India’s billionaire banker, markets regulator, open up on digital currency

Uday Kotak, the founder of India’s third largest private bank, Kotak Mahindra, has labeled digital currency as an “alternate market currency,” even as the nation’s Finance Minister,
Nirmala Sitharamanmade it clear that digital currency cannot be a legal currency.

Simultaneously, India’s securities and commodities regulator aims to introduce faster trade settlements to compete with digital currency.

An important “aspect for India’s future, in the context of building long-term capital for India’s phenomenal growth needs, is the concerns of what’s happening right now in the U.S., and the development of an alternate market currency, which is the crypto,” Kotak said.

“Investors are looking for protection of their capital and they put it into this [digital currencies] as a counter hedge for governments worldwide who misbehave and are irresponsible on the fiscal or monetary side over long periods of time. Therefore you just have to look at last one year’s performance [of] crypto – it’s 3X,” Kotak explained.

He said that the U.K., Europe, and even the U.S. are legitimizing digital currencies as a major part of the future, and effectively, savings of investors are going into that and taking away critical pools of resources that otherwise would go into capital formation.

“But investors are focused on protecting their [own] value. Gold has kept its value over generations, and therefore, we have to be clear in terms of policymaking and regulations that the saver and investor [are] not concerned about capital formation. The saver and investor [are] concerned about only his or her own capital and how that is protected from vagaries of inflation, poor economic policies, and protection for its future,” Kotak added.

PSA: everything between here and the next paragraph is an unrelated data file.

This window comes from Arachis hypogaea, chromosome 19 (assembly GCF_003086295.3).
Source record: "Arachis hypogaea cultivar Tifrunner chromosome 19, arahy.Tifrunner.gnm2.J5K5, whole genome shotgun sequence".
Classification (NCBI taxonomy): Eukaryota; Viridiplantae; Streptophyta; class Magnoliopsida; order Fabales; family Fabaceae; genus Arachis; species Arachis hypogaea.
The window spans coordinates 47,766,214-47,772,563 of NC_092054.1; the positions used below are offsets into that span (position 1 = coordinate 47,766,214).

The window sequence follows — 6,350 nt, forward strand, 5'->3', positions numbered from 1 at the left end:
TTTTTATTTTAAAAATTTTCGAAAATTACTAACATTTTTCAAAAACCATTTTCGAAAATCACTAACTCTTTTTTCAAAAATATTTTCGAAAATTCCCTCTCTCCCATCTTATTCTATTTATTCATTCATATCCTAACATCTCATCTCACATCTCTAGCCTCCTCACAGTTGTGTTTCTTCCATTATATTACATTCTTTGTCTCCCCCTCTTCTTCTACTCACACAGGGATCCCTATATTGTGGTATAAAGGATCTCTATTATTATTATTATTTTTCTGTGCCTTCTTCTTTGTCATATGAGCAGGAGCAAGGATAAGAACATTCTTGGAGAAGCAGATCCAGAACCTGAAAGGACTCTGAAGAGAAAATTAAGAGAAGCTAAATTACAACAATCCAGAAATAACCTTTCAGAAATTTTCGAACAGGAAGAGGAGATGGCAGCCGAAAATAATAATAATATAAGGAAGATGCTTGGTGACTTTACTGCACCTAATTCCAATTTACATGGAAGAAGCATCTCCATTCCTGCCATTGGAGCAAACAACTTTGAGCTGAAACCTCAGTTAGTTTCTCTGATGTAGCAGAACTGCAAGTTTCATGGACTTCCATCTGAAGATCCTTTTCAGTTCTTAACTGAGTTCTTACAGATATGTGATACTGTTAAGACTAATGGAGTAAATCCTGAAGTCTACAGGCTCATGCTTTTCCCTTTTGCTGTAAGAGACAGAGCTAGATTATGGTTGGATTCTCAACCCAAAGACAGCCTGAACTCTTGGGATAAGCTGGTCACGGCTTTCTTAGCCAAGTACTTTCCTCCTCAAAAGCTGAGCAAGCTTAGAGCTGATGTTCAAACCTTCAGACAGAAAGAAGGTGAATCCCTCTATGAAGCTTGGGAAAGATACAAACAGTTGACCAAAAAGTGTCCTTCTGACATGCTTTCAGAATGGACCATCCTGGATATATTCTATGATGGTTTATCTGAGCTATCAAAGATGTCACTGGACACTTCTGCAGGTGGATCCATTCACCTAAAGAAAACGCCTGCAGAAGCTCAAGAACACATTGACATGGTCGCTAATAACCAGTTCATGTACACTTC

Kotak’s statements come after Sitharaman said that digital currencies cannot be a legal currency in India. She said that assets created in the name of digital currency can be assets for trading, speculation, and making money, but they cannot be currencies.

“Currencies are to be issued with a fiat of the government or the central bank of the day,” she said.

“If there is a resurgence (in digital currency prices), that is an asset being created for speculation, for trading, or for whatever purpose,” Sitharaman added.

According to a new report from blockchain analytics firm Chainalysis, digital currency gains—or profits made after selling assets at higher than their purchase price—were more or less consistent throughout 2023, except in August and September. India hit $1.05 billion in estimated digital currency gains, putting itself among the top six countries, while the United States led the way at an estimated $9.36 billion.

“So far, the positive trends of 2023 have carried over into 2024, with notable crypto assets like [BTC] achieving all-time highs in the wake of [BTC] ETF approvals and increased institutional adoption. If these trends continue, we may see gains more in line with those we saw in 2021,” Chainanalysis said in its report.

At the same time, Madhabi Puri Buch, chairperson of the Securities and Exchange Board of India—the country’s regulator for securities and commodity markets—has announced
plans to introduce faster trade settlements to compete with digital currency. Settlements refer to the final stage of payment and completion of a transaction on securities trade.

“If our well-regulated market cannot compete with the crypto world and cannot say we also offer you tokenization and instantaneous settlement over the medium term, I won’t even say long term, you should expect investors to move,” Buch said.

“Everybody wants instant everything. Right? So why should anyone believe that tomorrow if an alternative is available with instant settlement tokenization and they say the regulated market doesn’t offer it, you should expect people to move,” Buch added.

Watch: India is going to be the frontrunner in digitalization

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